Modular Enzyme-Responsive Polysaccharide-Based Hydrogels for Biofabrication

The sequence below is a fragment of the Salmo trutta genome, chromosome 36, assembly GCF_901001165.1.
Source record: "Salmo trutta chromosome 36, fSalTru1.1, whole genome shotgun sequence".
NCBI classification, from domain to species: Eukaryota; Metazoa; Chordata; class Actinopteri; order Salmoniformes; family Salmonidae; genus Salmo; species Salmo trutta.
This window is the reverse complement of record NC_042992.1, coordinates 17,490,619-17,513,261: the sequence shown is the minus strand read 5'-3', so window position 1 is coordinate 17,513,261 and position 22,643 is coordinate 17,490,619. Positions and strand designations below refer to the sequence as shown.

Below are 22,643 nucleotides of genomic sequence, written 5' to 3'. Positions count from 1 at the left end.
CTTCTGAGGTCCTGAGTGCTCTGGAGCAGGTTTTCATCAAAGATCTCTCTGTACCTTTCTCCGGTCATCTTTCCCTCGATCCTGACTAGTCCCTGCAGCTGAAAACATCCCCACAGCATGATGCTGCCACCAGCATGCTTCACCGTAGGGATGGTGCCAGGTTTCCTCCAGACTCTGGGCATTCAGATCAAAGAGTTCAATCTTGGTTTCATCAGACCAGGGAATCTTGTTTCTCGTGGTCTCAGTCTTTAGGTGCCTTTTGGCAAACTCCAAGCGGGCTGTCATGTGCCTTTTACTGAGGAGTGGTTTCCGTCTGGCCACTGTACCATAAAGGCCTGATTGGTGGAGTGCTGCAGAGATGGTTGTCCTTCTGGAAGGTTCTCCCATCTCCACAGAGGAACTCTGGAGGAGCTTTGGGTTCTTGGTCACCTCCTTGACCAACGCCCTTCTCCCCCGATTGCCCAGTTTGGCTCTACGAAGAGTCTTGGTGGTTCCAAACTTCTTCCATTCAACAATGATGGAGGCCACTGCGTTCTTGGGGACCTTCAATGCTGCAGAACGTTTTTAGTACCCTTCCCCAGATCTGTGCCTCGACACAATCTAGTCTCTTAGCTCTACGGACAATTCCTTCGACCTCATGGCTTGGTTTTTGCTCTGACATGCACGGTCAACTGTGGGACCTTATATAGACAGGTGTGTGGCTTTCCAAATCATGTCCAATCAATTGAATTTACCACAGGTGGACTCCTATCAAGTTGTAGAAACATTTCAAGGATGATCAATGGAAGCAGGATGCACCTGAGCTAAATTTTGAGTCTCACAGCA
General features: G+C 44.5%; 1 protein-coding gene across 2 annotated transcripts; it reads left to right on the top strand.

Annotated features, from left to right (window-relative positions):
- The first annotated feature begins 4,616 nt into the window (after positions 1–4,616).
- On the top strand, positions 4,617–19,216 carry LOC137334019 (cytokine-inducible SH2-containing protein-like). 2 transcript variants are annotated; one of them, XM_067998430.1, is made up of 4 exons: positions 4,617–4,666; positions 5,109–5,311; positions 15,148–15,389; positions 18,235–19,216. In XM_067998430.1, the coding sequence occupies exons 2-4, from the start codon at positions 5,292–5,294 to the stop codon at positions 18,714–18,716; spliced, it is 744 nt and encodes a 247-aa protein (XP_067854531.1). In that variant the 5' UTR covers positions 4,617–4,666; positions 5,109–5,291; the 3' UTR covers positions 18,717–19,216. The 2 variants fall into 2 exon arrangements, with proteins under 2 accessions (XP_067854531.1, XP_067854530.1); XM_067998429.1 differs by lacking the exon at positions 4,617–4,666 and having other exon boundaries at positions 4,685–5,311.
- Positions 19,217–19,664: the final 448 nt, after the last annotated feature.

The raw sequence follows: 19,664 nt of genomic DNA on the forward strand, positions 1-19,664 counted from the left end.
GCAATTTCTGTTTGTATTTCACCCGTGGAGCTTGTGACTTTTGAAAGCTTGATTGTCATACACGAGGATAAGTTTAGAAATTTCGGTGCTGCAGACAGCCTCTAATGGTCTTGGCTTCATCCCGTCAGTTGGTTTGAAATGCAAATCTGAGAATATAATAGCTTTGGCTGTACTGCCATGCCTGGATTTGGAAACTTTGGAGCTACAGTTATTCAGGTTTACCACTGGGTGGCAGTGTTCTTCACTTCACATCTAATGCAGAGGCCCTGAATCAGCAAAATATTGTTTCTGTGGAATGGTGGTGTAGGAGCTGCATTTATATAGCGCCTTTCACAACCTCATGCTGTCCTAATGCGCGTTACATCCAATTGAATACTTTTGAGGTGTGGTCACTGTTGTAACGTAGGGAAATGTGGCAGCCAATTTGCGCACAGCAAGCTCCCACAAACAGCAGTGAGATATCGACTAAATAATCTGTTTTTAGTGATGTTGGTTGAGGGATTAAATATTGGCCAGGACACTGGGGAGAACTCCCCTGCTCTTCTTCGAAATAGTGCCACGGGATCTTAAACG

Abstract: Engineered human tissue and disease models can decrease the cost and time of developing new drugs and treatments, facilitate personalized medicine, and eliminate the need for animal models that poorly represent the human body and are ethically problematic. However, the current conventional cell expansion methods using 2D culture flasks cannot enable the development of such complex multi-cellular 3D models. In general, hydrogels are considered promising materials that can make the biofabrication of tissue models possible. Hydrogels are highly hydrated materials comprised of either synthetic or naturally derived polymers, or a combination of both, and can form an environment mimicking the biomacromolecular network surrounding cells in the body. This network of biopolymers, known as extracellular matrix (ECM), is comprised of proteins such as collagen, laminin, fibronectin, and polysaccharides such as hyaluronan (HA), heparan, keratan, and chondroitin sulfate. The design of hydrogels representing the physical and biochemical properties of the ECM and which can be used for biofabrication is challenging but of increasing interest due to the rapid progress in the development of 3D and 4D bioprinting techniques. As the ECM properties differ between various tissues and disease conditions and change over time, a dynamic modular hydrogel system is needed to that can be optimized for each cell and tissue type. This thesis aims to develop modular enzyme-responsive polysaccharide-based hydrogels for 3D cell culture and biofabrication. The natural polysaccharides, hyaluronic acid (HA) and alginate (Alg) were used as the main backbone in the hydrogels developed in this thesis. HA was modified by conjugating bicyclo[6.1.0]non-4-yne (BCN) to the backbone to form HA-BCN-based hydrogels by a bioorthogonal strain-promoted alkyne-azide cycloaddition. The click reaction between BCN and azide groups allowed for modulating the biochemical and mechanical properties of the HA-BCN hydrogels. HA-BCN was further decorated with peptides to explore peptide folding and dimerization-mediated dynamic cross-linking and biofunctionalization. This system was further used to explore possibilities to dynamically alter the properties of 3D bioprinted structures, mimicking the biomineralization process in bone tissue. In a different study, a tumor model comprising fibroblast and breast cancer cells (MCF7) was bioprinted using HA-BCN cross-linked by matrix metalloporotease (MMP) cleavable and PEG-diazide MMP-resistant cross-linkers, demonstrating the synergistic relationship between hydrogel degradability and cancer cell growth, intensified by the presence of fibroblasts. The possibility of incorporating a conductive module into this hydrogel system was explored using the enzyme-assisted polymerization of ETE-S to form an interpenetrating conductive network inside HA-BCN hydrogel. The in situ and user-triggered polymerization of conductive ETE-S was demonstrated after 3D printing HA-BCN bioink containing ETE-S monomers into a lattice shape structure. We also demonstrated that cellulose nanofibrils (CNF) improved the printability of HA-BCN bioinks, and this hybrid bioink was used for printing self-standing cell-laden 3D structures. Besides these studies, a novel enzymatically triggered thiol-based chemistry was developed to address the unwanted oxidation of thiol-containing hydrogels and decrease the off-target thiol reactions during hydrogel synthesis and formation. Alginate containing sulfhydryl moieties, protected by an enzyme-labile Phacm group (AlgCP), was treated with penicillin G acylase and subsequently formed a disulfide cross-linked hydrogel. We studied the gelation kinetics and rheological properties of AlgCP and different modes of cross-linking by reversible disulfide bonds, a thiol-maleimide Micheale-type addition reaction, and ionic interactions between alginate and Ca2+ ions. MCF7 breast cancer cells cultured in the AlgCP hydrogels formed spheroids that could be harvested by GSH dissolution of the hydrogels. Finally, this novel chemistry enabled bioprinting of multi-material 3D structures with control over the printed structure's physiochemical properties, including the type and density of cross-linkers. Bioprinted fibroblasts formed extended morphology, and MCF7 cells formed spheroids in the bioprinted lattice structures. The hydrogel systems developed and explored in this thesis are modular and exhibit dynamic and tunable properties, and are applicable for a wide range of 3D cell culture and bioprinting applications. The hydrogels were either formed in response to the activity of an enzyme or remodeled by enzymes. Both enzyme-responsive HA-BCN and AlgCP hydrogel systems are promising bioinks for generating more elaborate and spatially defined cell-laden 3D structures whose features can be altered post-printing by cell-secreted and extrinsic reagents. These hydrogel-based toolkits can play a vital role in developing tissue and disease models that can make the drug discovery process faster, cheaper, and animal-free.
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